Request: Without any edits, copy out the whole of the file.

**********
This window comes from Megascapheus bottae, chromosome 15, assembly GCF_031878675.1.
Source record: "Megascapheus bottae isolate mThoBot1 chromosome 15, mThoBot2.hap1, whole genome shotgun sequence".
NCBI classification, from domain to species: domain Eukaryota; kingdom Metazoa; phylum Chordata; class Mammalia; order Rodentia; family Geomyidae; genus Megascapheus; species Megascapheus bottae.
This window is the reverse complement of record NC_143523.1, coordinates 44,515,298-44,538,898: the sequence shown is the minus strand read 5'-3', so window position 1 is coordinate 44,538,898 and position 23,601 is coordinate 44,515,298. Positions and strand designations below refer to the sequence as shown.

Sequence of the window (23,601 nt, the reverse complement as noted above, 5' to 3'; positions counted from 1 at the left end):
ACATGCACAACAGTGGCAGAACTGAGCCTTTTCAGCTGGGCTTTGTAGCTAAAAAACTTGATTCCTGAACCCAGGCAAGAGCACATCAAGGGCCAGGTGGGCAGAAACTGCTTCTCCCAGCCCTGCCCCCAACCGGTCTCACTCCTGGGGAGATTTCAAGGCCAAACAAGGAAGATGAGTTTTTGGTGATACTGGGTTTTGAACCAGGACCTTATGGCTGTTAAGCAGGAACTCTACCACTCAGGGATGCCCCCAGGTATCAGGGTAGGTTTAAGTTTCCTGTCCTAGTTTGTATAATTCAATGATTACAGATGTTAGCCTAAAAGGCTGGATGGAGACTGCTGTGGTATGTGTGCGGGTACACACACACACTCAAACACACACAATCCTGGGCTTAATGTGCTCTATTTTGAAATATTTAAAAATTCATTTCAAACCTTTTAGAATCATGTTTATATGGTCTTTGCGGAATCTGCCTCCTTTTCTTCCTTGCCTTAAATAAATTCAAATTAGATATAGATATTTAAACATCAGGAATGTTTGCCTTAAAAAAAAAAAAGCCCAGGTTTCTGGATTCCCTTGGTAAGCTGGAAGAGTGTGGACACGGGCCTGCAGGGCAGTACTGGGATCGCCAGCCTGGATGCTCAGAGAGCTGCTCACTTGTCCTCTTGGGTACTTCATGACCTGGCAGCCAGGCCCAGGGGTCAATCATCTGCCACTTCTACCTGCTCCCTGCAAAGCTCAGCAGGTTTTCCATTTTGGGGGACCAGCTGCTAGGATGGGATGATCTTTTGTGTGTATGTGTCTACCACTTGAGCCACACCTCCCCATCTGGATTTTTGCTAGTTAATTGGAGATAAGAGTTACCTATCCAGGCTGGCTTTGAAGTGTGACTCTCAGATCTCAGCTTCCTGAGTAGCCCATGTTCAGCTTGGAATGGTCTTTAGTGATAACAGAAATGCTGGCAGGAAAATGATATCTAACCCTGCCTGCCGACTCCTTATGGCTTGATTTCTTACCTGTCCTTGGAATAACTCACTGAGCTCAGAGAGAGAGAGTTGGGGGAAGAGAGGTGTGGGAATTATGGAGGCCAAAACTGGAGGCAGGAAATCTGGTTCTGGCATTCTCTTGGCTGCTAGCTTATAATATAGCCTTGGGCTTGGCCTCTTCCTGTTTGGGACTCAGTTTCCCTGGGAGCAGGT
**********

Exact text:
This window comes from Megascapheus bottae, chromosome 15, assembly GCF_031878675.1.
Source record: "Megascapheus bottae isolate mThoBot1 chromosome 15, mThoBot2.hap1, whole genome shotgun sequence".
NCBI classification, from domain to species: domain Eukaryota; kingdom Metazoa; phylum Chordata; class Mammalia; order Rodentia; family Geomyidae; genus Megascapheus; species Megascapheus bottae.
This window is the reverse complement of record NC_143523.1, coordinates 44,515,298-44,538,898: the sequence shown is the minus strand read 5'-3', so window position 1 is coordinate 44,538,898 and position 23,601 is coordinate 44,515,298. Positions and strand designations below refer to the sequence as shown.

Sequence of the window (23,601 nt, the reverse complement as noted above, 5' to 3'; positions counted from 1 at the left end):
ACATGCACAACAGTGGCAGAACTGAGCCTTTTCAGCTGGGCTTTGTAGCTAAAAAACTTGATTCCTGAACCCAGGCAAGAGCACATCAAGGGCCAGGTGGGCAGAAACTGCTTCTCCCAGCCCTGCCCCCAACCGGTCTCACTCCTGGGGAGATTTCAAGGCCAAACAAGGAAGATGAGTTTTTGGTGATACTGGGTTTTGAACCAGGACCTTATGGCTGTTAAGCAGGAACTCTACCACTCAGGGATGCCCCCAGGTATCAGGGTAGGTTTAAGTTTCCTGTCCTAGTTTGTATAATTCAATGATTACAGATGTTAGCCTAAAAGGCTGGATGGAGACTGCTGTGGTATGTGTGCGGGTACACACACACACTCAAACACACACAATCCTGGGCTTAATGTGCTCTATTTTGAAATATTTAAAAATTCATTTCAAACCTTTTAGAATCATGTTTATATGGTCTTTGCGGAATCTGCCTCCTTTTCTTCCTTGCCTTAAATAAATTCAAATTAGATATAGATATTTAAACATCAGGAATGTTTGCCTTAAAAAAAAAAAAGCCCAGGTTTCTGGATTCCCTTGGTAAGCTGGAAGAGTGTGGACACGGGCCTGCAGGGCAGTACTGGGATCGCCAGCCTGGATGCTCAGAGAGCTGCTCACTTGTCCTCTTGGGTACTTCATGACCTGGCAGCCAGGCCCAGGGGTCAATCATCTGCCACTTCTACCTGCTCCCTGCAAAGCTCAGCAGGTTTTCCATTTTGGGGGACCAGCTGCTAGGATGGGATGATCTTTTGTGTGTATGTGTCTACCACTTGAGCCACACCTCCCCATCTGGATTTTTGCTAGTTAATTGGAGATAAGAGTTACCTATCCAGGCTGGCTTTGAAGTGTGACTCTCAGATCTCAGCTTCCTGAGTAGCCCATGTTCAGCTTGGAATGGTCTTTAGTGATAACAGAAATGCTGGCAGGAAAATGATATCTAACCCTGCCTGCCGACTCCTTATGGCTTGATTTCTTACCTGTCCTTGGAATAACTCACTGAGCTCAGAGAGAGAGAGTTGGGGGAAGAGAGGTGTGGGAATTATGGAGGCCAAAACTGGAGGCAGGAAATCTGGTTCTGGCATTCTCTTGGCTGCTAGCTTATAATATAGCCTTGGGCTTGGCCTCTTCCTGTTTGGGACTCAGTTTCCCTGGGAGCAGGT